The immunopathogenesis of sepsis in elderly patients.

Opal SM, Girard TD, Ely EW
Clin Infect Dis. 2005 41 Suppl 7: S504-12

PMID: 16237654 · DOI:10.1086/432007

Prominent among the numerous events that contribute to the enhanced susceptibility of elderly patients to infection is the decline of immune function that accompanies aging. Elderly patients experience a marked decline in cell-mediated immune function and reduced humoral immune function. Age-dependent defects in T and B cell function are readily demonstrable in elderly patients, yet the essential elements of innate immunity are remarkably well preserved. The cytokine and chemokine signaling networks are altered in elderly patients and tends to favor a type 2 cytokine response over type 1 cytokine responses. The induction of proinflammatory cytokines after septic stimuli is not adequately controlled by anti-inflammatory mechanisms in elderly persons. This immune dysregulation is accompanied by a more pronounced procoagulant state in older patients. These molecular events function in concert to render elderly patients at excess risk for mortality from severe sepsis and septic shock.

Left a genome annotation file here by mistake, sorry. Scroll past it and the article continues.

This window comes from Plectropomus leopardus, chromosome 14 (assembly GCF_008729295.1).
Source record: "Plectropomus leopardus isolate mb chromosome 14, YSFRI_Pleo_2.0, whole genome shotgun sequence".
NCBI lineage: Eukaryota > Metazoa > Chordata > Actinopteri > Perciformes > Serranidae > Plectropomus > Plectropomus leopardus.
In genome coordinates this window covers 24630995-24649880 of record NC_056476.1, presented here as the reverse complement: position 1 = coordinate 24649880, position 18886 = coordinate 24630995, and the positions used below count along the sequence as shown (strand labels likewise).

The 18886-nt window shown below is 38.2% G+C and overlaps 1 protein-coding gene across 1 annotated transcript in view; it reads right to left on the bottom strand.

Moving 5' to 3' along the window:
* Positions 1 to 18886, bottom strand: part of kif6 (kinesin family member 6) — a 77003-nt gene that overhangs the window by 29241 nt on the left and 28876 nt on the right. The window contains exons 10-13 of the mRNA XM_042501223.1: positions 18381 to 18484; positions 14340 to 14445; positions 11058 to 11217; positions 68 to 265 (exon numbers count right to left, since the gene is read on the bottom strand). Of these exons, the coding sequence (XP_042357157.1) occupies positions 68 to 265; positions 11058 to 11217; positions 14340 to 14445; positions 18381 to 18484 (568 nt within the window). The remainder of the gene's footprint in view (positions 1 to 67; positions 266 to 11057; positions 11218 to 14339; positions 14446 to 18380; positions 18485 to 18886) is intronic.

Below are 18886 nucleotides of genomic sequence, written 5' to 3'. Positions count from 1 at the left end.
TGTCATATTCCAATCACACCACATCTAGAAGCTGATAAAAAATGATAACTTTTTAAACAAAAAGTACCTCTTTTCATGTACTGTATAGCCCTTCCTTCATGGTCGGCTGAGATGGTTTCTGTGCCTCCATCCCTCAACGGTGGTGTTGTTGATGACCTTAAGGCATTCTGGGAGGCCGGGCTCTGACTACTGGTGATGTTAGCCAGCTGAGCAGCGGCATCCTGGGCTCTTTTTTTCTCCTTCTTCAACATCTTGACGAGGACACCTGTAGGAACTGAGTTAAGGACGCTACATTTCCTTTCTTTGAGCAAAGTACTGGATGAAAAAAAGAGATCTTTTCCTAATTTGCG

MeSH Terms (17)

Aged Aging Animals B-Lymphocytes Biological Evolution Blood Coagulation Clinical Trials as Topic Cytokines Disease Susceptibility Humans Immunity, Cellular Immunity, Innate Plasma Cells Risk Factors Selection, Genetic Sepsis Shock, Septic

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